Voices Against Brain Cancer Responds to EphA3 Gene's Role in Glioblastoma Formation

Voices Against Brain Cancer comments on the recent discovery by Queensland scientists of a protein believed to play a significant role in the development of brain cancer.

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New York, NY (PRWEB) February 14, 2013

On February 14, 2013, Voices Against Brain Cancer (VABC) comments on recent findings on glioblastoma treatment.

An article in The Courier Mail discusses a recent research program that successfully isolated a protein believed to play a significant role in the formation of glioblastoma multiforme, the deadliest form of brain cancer.

Glioblastoma multiforme is typically fatal, according to the article, killing many within two years of being diagnosed.

Scientists from the Queensland Institute of Medical Research have researched a certain protein, known as EphA3, “that is present in about half of all cases of [glioblastoma multiforme],” reports the article. One of the team’s scientists, Bryan Day, said the protein “was believed to play a role in [tumor] formation.”

Another Queensland researcher, Andrew Boyd, also discovered the EphA3 protein in leukemia cells over 20 years ago. Boyd developed an experimental treatment using antibodies, that’s designed to target the EphA3 gene specifically, reports the article. Boyd’s treatment is currently already undergoing trials in the U.S. with leukemia patients, says the article. This means that the new discovery about EphA3 in relation to brain cancer is not only significant, but timely.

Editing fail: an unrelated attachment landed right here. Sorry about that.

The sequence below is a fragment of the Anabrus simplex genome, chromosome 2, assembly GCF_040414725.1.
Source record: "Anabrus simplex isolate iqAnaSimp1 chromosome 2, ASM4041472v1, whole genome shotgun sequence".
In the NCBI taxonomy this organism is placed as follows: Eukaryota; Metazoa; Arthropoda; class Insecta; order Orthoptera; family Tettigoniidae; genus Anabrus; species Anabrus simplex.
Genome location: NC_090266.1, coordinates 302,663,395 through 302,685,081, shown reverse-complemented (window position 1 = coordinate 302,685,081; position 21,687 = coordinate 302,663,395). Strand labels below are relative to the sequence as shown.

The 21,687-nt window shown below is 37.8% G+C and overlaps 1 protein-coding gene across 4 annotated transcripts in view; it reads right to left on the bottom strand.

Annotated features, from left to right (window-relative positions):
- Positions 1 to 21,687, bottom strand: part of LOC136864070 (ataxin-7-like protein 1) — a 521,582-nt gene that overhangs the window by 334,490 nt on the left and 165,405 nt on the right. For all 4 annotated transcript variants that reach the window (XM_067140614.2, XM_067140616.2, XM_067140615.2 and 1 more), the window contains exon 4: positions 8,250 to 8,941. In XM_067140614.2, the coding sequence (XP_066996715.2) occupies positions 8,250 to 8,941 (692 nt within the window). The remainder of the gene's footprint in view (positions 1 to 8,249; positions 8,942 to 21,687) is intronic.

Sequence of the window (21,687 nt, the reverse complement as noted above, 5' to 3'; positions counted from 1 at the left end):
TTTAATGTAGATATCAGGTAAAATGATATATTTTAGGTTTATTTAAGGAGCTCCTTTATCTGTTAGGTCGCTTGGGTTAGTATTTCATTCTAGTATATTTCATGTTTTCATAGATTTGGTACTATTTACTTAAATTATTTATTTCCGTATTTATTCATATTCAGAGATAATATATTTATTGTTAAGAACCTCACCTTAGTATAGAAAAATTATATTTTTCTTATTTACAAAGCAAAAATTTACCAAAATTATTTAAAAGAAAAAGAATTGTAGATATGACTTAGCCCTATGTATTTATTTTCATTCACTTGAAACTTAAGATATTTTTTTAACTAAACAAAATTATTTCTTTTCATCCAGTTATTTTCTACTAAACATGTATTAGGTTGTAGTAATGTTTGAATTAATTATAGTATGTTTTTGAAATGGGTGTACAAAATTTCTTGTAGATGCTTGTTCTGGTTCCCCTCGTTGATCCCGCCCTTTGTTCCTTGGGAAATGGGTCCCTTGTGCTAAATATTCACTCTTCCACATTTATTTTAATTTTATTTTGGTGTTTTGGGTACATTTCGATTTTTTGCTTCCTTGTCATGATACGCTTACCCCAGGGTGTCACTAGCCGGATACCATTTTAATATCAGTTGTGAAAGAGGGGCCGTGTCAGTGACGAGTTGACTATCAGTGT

Researchers behind the new findings, which were published in the journal Cancer Cell, found that “by binding the antibody, known as IIIA4, to a radioactive isotope, the treatment has shown promise in animal trials. Human trials are at least two or three years away.” In the article, Professor Boyd said new treatments were an “urgent clinical challenge.”

Michael Klipper, Chairman of VABC, comments on the research. “Every advance we make toward understanding tumor formation is precious. The Australian research jibes with new findings that suggest that less aggressive, focused radiation treatments may be a safer way to effectively target glioblastoma,” says Klipper, adding that results like these help the medical community hone in on the safest, most effective protocols for what can be an exhausting treatment process, giving hope to everyone fighting this deadly condition.

VABC has a wide variety of initiatives in place for brain cancer research, awareness and support. The organization’s research grants fund cutting-edge research programs that will have a monumental impact on the diagnosis and treatment of brain cancer. VABC currently funds research at several esteemed institutions such as Brookhaven National Laboratory, Cleveland Clinic, Columbia, Cornell, Duke, Harvard, John Hopkins, Memorial Sloan-Kettering and Yale, to name a few.

VABC's mission is to find a cure for brain cancer by advancing scientific research, increasing awareness within the medical community and supporting patients, their families and caregivers afflicted with this devastating disease.

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